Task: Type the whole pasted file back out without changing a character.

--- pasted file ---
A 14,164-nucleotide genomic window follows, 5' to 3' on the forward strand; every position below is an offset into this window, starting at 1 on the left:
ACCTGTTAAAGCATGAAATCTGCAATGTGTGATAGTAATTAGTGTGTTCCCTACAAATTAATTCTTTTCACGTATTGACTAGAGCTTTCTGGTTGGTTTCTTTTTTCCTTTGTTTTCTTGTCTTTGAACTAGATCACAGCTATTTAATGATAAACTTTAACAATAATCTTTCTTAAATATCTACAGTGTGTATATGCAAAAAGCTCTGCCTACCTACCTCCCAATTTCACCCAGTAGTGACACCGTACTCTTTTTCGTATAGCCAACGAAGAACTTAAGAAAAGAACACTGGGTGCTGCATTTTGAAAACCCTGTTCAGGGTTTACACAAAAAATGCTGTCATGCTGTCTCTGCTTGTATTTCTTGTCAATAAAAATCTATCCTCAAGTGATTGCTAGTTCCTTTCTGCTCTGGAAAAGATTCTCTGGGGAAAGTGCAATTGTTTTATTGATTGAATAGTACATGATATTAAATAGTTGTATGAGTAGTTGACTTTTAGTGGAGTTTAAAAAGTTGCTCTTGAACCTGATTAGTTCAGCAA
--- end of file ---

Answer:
A 14,164-nucleotide genomic window follows, 5' to 3' on the forward strand; every position below is an offset into this window, starting at 1 on the left:
ACCTGTTAAAGCATGAAATCTGCAATGTGTGATAGTAATTAGTGTGTTCCCTACAAATTAATTCTTTTCACGTATTGACTAGAGCTTTCTGGTTGGTTTCTTTTTTCCTTTGTTTTCTTGTCTTTGAACTAGATCACAGCTATTTAATGATAAACTTTAACAATAATCTTTCTTAAATATCTACAGTGTGTATATGCAAAAAGCTCTGCCTACCTACCTCCCAATTTCACCCAGTAGTGACACCGTACTCTTTTTCGTATAGCCAACGAAGAACTTAAGAAAAGAACACTGGGTGCTGCATTTTGAAAACCCTGTTCAGGGTTTACACAAAAAATGCTGTCATGCTGTCTCTGCTTGTATTTCTTGTCAATAAAAATCTATCCTCAAGTGATTGCTAGTTCCTTTCTGCTCTGGAAAAGATTCTCTGGGGAAAGTGCAATTGTTTTATTGATTGAATAGTACATGATATTAAATAGTTGTATGAGTAGTTGACTTTTAGTGGAGTTTAAAAAGTTGCTCTTGAACCTGATTAGTTCAGCAA